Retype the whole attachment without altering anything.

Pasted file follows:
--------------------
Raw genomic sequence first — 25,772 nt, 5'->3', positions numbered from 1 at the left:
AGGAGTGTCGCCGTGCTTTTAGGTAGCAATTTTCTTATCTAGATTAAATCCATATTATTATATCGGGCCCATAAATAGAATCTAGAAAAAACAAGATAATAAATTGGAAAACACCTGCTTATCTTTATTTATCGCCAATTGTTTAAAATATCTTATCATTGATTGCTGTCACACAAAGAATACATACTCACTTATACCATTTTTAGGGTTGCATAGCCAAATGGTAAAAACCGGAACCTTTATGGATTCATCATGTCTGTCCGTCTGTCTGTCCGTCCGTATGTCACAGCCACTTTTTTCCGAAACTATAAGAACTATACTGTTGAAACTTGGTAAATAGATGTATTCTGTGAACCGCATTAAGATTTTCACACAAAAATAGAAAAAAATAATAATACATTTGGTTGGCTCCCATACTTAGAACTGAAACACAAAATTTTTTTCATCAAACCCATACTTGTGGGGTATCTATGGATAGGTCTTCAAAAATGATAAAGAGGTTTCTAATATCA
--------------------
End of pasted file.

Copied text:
Raw genomic sequence first — 25,772 nt, 5'->3', positions numbered from 1 at the left:
AGGAGTGTCGCCGTGCTTTTAGGTAGCAATTTTCTTATCTAGATTAAATCCATATTATTATATCGGGCCCATAAATAGAATCTAGAAAAAACAAGATAATAAATTGGAAAACACCTGCTTATCTTTATTTATCGCCAATTGTTTAAAATATCTTATCATTGATTGCTGTCACACAAAGAATACATACTCACTTATACCATTTTTAGGGTTGCATAGCCAAATGGTAAAAACCGGAACCTTTATGGATTCATCATGTCTGTCCGTCTGTCTGTCCGTCCGTATGTCACAGCCACTTTTTTCCGAAACTATAAGAACTATACTGTTGAAACTTGGTAAATAGATGTATTCTGTGAACCGCATTAAGATTTTCACACAAAAATAGAAAAAAATAATAATACATTTGGTTGGCTCCCATACTTAGAACTGAAACACAAAATTTTTTTCATCAAACCCATACTTGTGGGGTATCTATGGATAGGTCTTCAAAAATGATAAAGAGGTTTCTAATATCA